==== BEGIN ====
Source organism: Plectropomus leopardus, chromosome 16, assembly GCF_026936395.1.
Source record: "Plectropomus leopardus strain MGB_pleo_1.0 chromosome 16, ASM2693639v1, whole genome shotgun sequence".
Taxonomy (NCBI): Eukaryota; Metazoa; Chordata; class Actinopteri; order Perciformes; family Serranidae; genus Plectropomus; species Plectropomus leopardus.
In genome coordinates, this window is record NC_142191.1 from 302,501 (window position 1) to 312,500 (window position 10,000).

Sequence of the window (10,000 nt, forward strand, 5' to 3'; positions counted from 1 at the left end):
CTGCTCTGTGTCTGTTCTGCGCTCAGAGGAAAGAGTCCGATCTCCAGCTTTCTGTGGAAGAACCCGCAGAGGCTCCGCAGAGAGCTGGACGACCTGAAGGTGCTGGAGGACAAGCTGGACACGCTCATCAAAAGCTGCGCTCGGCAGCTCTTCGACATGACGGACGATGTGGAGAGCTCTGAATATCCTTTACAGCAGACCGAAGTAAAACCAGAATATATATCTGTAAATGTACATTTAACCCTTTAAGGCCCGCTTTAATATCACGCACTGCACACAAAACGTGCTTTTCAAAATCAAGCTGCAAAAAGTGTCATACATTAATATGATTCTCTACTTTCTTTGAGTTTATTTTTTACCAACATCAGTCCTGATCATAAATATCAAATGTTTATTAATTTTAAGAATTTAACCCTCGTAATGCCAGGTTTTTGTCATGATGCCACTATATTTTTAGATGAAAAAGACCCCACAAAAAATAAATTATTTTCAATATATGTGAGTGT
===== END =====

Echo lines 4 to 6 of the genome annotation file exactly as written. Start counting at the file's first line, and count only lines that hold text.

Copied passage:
In genome coordinates, this window is record NC_142191.1 from 302,501 (window position 1) to 312,500 (window position 10,000).

Sequence of the window (10,000 nt, forward strand, 5' to 3'; positions counted from 1 at the left end):
CTGCTCTGTGTCTGTTCTGCGCTCAGAGGAAAGAGTCCGATCTCCAGCTTTCTGTGGAAGAACCCGCAGAGGCTCCGCAGAGAGCTGGACGACCTGAAGGTGCTGGAGGACAAGCTGGACACGCTCATCAAAAGCTGCGCTCGGCAGCTCTTCGACATGACGGACGATGTGGAGAGCTCTGAATATCCTTTACAGCAGACCGAAGTAAAACCAGAATATATATCTGTAAATGTACATTTAACCCTTTAAGGCCCGCTTTAATATCACGCACTGCACACAAAACGTGCTTTTCAAAATCAAGCTGCAAAAAGTGTCATACATTAATATGATTCTCTACTTTCTTTGAGTTTATTTTTTACCAACATCAGTCCTGATCATAAATATCAAATGTTTATTAATTTTAAGAATTTAACCCTCGTAATGCCAGGTTTTTGTCATGATGCCACTATATTTTTAGATGAAAAAGACCCCACAAAAAATAAATTATTTTCAATATATGTGAGTGT